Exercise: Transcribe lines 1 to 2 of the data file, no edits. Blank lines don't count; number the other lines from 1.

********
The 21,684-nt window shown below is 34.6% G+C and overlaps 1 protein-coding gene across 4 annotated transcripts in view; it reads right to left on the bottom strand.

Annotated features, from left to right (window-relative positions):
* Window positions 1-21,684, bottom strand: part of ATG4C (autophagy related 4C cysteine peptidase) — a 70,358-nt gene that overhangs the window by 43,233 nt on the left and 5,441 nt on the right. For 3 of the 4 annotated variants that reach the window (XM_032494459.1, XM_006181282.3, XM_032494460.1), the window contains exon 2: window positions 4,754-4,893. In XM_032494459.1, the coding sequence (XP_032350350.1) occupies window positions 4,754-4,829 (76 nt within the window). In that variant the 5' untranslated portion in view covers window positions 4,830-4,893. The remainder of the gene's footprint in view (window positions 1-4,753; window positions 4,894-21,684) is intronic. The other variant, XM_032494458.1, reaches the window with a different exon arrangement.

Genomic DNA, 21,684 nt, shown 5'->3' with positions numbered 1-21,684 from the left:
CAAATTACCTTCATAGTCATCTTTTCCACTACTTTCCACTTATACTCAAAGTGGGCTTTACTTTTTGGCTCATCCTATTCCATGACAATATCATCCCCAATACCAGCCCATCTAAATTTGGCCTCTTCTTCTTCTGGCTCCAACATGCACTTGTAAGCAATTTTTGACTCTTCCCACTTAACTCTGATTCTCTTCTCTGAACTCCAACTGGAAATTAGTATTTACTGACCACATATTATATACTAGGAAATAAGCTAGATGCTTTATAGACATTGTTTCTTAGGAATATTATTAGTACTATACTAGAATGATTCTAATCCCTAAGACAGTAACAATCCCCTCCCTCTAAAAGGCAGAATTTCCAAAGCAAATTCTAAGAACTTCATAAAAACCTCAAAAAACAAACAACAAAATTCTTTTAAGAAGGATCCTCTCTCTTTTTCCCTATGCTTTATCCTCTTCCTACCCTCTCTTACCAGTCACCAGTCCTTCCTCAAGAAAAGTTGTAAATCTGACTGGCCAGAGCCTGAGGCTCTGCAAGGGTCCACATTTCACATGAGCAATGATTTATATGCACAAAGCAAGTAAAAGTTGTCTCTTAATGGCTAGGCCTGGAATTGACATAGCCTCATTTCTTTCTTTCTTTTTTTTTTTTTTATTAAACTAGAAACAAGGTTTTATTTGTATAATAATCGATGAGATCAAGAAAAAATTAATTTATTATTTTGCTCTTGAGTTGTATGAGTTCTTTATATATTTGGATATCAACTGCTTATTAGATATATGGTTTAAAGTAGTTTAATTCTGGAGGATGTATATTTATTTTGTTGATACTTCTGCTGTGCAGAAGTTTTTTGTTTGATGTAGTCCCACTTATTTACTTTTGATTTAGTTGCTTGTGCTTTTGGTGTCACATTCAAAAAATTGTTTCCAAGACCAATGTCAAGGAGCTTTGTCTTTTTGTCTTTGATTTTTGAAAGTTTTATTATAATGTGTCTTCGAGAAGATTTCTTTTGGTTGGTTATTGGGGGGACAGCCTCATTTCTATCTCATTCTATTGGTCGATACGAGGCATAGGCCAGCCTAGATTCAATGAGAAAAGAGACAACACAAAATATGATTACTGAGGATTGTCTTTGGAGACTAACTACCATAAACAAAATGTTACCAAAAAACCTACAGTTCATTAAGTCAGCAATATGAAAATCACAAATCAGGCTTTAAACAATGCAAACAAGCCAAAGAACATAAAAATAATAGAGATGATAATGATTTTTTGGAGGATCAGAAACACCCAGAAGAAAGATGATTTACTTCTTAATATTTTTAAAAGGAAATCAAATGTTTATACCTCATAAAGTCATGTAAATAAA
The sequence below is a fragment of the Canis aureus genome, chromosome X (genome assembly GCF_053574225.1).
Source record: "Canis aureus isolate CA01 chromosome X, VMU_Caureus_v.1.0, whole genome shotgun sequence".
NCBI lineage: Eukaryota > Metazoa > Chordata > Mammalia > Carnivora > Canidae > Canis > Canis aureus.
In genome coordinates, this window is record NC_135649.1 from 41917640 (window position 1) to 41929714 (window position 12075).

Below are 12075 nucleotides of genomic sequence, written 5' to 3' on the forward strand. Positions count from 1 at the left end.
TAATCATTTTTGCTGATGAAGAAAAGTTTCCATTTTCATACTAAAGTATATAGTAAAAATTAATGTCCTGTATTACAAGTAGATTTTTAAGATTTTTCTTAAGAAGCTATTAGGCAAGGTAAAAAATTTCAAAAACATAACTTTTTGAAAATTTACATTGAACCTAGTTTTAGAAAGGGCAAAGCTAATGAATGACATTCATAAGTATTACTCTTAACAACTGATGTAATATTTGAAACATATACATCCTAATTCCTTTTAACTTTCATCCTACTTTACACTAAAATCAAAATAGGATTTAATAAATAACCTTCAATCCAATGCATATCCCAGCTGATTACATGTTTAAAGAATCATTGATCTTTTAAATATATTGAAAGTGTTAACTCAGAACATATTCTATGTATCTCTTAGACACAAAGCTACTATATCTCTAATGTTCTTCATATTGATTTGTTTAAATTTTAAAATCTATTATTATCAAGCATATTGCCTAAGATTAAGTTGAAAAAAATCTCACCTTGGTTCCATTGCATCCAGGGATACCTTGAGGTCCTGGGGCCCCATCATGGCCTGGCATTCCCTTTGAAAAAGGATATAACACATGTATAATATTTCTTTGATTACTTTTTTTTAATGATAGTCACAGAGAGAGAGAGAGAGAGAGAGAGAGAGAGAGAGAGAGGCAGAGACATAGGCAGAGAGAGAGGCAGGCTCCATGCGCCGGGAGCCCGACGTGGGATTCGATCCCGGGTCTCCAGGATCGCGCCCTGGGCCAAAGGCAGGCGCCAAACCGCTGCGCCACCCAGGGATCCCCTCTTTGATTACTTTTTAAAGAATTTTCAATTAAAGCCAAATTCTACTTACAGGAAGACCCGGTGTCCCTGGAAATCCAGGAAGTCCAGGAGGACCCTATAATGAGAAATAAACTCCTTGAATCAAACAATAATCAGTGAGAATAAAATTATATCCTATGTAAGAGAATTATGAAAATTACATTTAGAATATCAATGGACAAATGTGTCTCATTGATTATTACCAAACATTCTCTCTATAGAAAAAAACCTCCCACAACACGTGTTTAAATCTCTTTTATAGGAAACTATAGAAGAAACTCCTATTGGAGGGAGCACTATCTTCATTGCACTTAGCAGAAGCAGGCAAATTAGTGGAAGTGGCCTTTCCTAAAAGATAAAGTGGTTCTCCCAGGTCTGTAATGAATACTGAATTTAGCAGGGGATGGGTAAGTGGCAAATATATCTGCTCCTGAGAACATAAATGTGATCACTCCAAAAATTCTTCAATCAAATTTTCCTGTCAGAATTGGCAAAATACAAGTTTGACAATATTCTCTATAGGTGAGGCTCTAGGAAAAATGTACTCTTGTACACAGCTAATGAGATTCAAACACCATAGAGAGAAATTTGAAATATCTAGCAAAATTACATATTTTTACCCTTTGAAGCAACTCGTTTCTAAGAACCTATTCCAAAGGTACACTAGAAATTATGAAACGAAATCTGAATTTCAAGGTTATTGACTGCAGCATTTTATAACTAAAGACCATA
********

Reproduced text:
The 21,684-nt window shown below is 34.6% G+C and overlaps 1 protein-coding gene across 4 annotated transcripts in view; it reads right to left on the bottom strand.

Annotated features, from left to right (window-relative positions):